On August 11, 2022, global pharmaceutical and consumer products giant Johnson & Johnson (“J&J”) announced that it would stop all sales of its talc-based baby powder products in 2023. The announcement is noteworthy news for tens of thousands of women who are bringing lawsuits against J&J, claiming damages for allegedly developing cancer due to baby powder use.
The news of the global discontinuance of J&J baby powder signals the end of the line for a product that has been sold for over 125 years and was once the company’s self-described “#1 Asset”1 before the public was alerted to the fact that the products may contain asbestos and cause cancer.
Lawsuits allege that Johnson & Johnson knew for decades that talc was linked to cancer
Johnson’s Baby Powder’s status as “a symbol of the company’s family-friendly image” began to come under fire over a decade ago, after a series of lawsuits and investigative reports alleged that asbestos, a highly dangerous known carcinogen, was detected in Johnson & Johnson’s talc-based hygiene products, including baby powder. A series of scientific studies linked the use of talcum powder specifically to various forms of cancers in women, in particular ovarian cancer.
To add further alarm, the journalists and litigants alleged that J&J knew of the potentially dangerous nature of its products for years but failed to act. Internal company documents filed in the lawsuits have been put forth as evidence that, since at least the 1970s, J&J knew its products tested positive for trace amounts of asbestos but failed to disclose it to regulators or the public.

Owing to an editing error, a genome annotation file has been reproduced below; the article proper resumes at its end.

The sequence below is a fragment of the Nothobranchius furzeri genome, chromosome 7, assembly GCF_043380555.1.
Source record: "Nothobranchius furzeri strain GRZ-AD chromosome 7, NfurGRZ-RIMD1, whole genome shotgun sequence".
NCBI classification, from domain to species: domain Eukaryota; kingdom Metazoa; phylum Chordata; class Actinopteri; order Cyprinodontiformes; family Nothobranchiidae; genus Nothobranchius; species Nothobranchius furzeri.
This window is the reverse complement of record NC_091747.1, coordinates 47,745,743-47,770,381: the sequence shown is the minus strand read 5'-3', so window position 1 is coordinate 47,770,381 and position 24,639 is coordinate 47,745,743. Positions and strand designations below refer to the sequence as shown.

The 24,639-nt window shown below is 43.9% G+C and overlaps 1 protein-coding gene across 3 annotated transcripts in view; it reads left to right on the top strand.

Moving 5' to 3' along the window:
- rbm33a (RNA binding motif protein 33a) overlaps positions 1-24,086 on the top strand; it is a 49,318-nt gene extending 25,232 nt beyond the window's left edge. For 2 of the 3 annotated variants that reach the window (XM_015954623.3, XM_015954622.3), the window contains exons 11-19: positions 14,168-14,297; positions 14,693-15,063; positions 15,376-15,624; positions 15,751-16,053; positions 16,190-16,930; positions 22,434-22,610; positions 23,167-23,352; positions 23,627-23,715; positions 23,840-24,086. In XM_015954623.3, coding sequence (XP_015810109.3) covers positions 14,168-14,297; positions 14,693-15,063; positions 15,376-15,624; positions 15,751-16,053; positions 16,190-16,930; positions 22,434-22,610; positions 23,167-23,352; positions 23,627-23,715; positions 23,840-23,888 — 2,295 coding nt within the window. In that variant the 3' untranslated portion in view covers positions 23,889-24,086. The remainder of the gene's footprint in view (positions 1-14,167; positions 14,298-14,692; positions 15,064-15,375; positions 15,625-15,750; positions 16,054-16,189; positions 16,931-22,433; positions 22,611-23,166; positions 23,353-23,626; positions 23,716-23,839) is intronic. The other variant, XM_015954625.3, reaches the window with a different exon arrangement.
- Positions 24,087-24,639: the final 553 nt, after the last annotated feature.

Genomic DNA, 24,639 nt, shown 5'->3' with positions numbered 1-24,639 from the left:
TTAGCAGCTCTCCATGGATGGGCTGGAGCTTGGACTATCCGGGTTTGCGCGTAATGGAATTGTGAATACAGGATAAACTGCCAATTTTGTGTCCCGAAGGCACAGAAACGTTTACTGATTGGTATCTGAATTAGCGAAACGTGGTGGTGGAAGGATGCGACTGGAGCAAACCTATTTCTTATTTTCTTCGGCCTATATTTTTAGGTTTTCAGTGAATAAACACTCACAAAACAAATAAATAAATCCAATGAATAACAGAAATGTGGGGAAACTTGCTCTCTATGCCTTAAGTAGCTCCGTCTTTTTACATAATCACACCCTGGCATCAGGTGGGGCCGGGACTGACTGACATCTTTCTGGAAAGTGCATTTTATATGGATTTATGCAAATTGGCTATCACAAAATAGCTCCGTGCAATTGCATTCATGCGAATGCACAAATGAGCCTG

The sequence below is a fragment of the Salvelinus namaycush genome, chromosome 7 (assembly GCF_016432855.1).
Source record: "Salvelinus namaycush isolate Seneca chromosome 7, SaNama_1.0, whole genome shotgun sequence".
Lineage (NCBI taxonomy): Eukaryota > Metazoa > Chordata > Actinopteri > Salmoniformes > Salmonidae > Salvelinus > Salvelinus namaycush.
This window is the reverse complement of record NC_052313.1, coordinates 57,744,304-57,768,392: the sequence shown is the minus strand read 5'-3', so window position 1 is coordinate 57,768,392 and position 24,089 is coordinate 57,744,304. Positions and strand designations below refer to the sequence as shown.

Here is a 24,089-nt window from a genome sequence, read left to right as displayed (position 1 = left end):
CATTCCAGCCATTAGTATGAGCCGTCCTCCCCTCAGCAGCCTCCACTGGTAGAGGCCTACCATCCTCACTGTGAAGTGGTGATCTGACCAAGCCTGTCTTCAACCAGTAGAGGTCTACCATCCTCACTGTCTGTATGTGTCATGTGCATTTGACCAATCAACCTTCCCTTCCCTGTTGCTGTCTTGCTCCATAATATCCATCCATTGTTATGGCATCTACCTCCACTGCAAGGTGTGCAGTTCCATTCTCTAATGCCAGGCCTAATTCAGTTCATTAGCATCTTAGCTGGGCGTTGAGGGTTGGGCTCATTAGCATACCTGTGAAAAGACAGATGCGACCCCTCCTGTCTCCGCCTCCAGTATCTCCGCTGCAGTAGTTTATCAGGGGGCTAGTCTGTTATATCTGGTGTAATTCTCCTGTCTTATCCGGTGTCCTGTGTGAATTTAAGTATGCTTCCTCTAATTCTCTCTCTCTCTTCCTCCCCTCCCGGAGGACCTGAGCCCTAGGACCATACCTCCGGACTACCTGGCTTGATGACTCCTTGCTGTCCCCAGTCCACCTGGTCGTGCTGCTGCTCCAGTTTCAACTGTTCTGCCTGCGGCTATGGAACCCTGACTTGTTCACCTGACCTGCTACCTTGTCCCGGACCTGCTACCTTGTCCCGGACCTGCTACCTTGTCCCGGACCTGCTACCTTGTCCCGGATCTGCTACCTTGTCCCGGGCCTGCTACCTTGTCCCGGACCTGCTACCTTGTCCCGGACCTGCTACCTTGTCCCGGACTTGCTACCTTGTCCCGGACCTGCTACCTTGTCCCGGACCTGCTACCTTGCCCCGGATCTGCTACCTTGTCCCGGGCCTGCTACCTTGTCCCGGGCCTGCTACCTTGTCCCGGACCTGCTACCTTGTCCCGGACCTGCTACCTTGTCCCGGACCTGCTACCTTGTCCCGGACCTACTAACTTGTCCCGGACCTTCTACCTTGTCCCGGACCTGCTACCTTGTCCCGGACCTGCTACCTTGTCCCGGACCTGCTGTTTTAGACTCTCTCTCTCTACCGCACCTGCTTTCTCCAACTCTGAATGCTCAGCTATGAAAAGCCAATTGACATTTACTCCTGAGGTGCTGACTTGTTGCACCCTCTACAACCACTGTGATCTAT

Johnson’s Baby Powder already pulled from North American shelves in 2020
Though Johnson & Johnson continues to publicly assert that “talc-based Johnson’s Baby Powder is safe, does not contain asbestos, and does not cause cancer,” the company has previously taken drastic actions to change the make-up of its baby products and curtail sales of baby powder.
In the early 2010s, J&J announced it was taking steps to remove harmful chemicals, including formaldehyde, from its baby products2, however even those steps may not have resolved the safety issues with baby powder. By May 2020, J&J announced it would stop selling talc-based Johnson’s Baby Powder in the U.S. and Canada, which it stated was driven by declining consumer demand due to the high profile lawsuits – lawsuits that J&J contended were “unfounded”.
Siskinds is working for compensation for Canadians who used Johnson’s Baby Powder
In Canada, a product recall may be relevant to a lawsuit for manufacturer negligence because a recall can act as a form of evidence which a court or jury can use to help infer the existence of a safety issue3. However, the global discontinuance is unlikely to have any immediate impact on the 38,000 lawsuits filed against J&J, as many of the claims are currently impacted by a bankruptcy.
Last October, J&J assigned its talc claims to a subsidiary company that immediately filed for bankruptcy, pausing the pending lawsuits. A viable framework for settling the cancer claims has yet to be determined, but last month the bankruptcy judge appointed an independent expert to assess the value of lawsuits, to help move the bankruptcy towards a viable claims process.4
1 An internal J&J marketing presentation from 1999 refers to the baby products division, with Baby Powder at the core, as J&J’s “#1 Asset”, Reuters reported.
2 In a November 2011 letter, responding to complaints about cancer-causing chemicals in its baby products, J&J committed to eliminating formaldehyde-releasing preservatives from hundreds of baby products within two years, Reuters reported.
3 Johansson v General Motors of Canada Ltd, 2012 NSCA 120
4 A U.S. bankruptcy judge selected an independent expert to assess the value of about 38,000 lawsuits alleging that Johnson & Johnson’s talc products caused ovarian cancer and mesothelioma in an effort to break an impasse in the bankruptcy, Reuters reported.